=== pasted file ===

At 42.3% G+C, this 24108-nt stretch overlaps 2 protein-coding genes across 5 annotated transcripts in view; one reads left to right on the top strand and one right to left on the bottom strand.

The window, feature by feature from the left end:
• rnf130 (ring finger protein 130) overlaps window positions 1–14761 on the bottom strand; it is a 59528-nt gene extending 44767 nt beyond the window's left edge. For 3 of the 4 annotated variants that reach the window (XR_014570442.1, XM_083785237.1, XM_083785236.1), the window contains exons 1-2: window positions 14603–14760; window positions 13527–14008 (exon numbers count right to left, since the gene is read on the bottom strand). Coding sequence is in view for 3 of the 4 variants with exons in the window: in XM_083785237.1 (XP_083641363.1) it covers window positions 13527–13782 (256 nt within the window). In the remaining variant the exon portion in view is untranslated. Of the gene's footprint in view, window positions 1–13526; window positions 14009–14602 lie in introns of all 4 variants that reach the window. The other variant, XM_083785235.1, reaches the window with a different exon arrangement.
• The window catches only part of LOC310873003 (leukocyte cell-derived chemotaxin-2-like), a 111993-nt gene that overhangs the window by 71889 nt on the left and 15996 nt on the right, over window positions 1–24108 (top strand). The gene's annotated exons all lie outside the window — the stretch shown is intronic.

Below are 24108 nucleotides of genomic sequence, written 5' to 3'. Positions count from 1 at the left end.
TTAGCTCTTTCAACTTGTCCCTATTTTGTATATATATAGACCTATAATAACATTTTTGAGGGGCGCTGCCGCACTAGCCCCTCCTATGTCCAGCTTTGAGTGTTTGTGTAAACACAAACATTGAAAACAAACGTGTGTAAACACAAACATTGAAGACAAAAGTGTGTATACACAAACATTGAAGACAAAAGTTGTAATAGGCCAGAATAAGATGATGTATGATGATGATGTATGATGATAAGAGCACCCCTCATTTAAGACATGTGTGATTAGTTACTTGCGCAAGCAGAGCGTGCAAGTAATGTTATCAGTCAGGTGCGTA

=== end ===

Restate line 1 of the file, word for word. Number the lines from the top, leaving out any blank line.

At 42.3% G+C, this 24108-nt stretch overlaps 2 protein-coding genes across 5 annotated transcripts in view; one reads left to right on the top strand and one right to left on the bottom strand.